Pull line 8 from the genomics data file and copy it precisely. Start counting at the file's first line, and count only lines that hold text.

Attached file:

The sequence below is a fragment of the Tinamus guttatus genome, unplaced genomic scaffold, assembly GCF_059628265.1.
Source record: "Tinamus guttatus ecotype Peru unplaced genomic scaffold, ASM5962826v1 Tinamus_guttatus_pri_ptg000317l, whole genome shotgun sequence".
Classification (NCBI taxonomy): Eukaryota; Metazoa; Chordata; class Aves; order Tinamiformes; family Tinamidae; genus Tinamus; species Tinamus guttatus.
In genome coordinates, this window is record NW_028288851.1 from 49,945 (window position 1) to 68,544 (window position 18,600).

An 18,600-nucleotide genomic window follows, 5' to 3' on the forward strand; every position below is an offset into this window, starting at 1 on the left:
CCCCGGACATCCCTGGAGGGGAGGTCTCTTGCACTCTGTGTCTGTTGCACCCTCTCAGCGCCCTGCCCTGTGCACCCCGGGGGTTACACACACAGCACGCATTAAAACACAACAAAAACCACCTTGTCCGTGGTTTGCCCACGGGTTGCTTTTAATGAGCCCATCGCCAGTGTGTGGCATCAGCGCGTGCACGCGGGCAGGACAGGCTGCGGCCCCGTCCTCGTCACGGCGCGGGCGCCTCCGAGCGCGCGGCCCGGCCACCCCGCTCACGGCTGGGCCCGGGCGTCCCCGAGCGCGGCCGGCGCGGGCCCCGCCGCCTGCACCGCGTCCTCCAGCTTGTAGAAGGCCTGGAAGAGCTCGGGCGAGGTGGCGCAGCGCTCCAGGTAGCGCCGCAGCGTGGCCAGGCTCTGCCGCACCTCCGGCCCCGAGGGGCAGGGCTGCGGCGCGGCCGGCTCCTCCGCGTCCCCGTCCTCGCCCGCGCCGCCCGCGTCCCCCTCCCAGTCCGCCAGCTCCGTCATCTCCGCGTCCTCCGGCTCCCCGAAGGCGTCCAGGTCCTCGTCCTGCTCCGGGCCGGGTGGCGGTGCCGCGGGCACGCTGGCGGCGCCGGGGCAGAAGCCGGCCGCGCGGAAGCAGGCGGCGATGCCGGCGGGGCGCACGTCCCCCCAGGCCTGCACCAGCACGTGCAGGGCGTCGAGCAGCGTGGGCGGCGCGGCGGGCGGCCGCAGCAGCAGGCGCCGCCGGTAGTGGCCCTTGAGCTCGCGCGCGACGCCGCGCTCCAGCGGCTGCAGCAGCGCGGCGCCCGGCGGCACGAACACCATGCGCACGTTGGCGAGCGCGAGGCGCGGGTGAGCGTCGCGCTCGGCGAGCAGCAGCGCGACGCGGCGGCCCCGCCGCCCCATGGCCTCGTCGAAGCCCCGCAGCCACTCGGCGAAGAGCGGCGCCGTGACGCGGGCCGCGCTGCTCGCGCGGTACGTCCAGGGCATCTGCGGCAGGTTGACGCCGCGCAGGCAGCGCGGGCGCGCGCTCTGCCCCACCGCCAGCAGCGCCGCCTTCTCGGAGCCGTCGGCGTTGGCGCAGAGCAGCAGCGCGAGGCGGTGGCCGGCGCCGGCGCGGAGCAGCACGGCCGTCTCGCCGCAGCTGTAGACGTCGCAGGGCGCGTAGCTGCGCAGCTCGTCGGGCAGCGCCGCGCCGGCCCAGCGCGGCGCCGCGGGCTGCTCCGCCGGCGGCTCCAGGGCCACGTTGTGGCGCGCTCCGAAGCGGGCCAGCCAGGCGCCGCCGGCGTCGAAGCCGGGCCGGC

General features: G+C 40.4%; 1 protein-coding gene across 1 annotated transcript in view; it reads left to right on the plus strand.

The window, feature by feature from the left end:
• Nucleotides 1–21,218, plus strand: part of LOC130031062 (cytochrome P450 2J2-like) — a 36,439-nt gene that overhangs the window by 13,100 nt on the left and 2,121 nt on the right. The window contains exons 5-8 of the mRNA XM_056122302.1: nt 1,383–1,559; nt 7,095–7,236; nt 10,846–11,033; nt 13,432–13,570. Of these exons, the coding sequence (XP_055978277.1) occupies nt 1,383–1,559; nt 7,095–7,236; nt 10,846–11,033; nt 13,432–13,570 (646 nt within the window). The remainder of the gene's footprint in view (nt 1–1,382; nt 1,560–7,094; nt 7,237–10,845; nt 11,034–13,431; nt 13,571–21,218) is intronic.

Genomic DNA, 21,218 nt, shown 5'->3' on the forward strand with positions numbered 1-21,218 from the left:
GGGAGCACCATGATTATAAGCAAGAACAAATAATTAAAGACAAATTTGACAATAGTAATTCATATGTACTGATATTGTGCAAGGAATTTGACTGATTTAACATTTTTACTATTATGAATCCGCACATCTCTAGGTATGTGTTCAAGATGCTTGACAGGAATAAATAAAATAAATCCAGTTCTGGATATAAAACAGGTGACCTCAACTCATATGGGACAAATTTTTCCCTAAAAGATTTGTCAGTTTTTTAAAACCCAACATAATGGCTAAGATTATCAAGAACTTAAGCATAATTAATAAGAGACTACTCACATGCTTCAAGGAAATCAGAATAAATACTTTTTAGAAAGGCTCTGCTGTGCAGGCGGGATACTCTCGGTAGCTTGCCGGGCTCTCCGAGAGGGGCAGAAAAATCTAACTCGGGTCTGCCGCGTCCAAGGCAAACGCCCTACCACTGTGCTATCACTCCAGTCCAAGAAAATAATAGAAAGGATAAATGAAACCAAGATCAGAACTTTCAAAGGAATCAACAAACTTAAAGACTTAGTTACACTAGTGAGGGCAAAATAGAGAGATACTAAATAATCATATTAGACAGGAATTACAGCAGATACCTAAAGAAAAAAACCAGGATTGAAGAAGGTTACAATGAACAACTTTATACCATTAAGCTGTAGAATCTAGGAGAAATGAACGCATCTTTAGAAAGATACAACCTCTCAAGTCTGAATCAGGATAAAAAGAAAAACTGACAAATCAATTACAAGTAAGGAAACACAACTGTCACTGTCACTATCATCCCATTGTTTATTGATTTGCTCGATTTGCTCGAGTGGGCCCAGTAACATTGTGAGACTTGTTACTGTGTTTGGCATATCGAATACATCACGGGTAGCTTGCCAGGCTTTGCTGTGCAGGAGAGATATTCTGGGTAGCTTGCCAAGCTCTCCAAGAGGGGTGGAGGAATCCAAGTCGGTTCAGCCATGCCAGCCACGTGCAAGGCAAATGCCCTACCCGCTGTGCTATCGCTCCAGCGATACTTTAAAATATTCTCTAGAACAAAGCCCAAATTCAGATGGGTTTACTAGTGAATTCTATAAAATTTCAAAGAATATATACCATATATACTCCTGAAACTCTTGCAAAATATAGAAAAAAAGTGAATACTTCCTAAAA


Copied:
The window, feature by feature from the left end: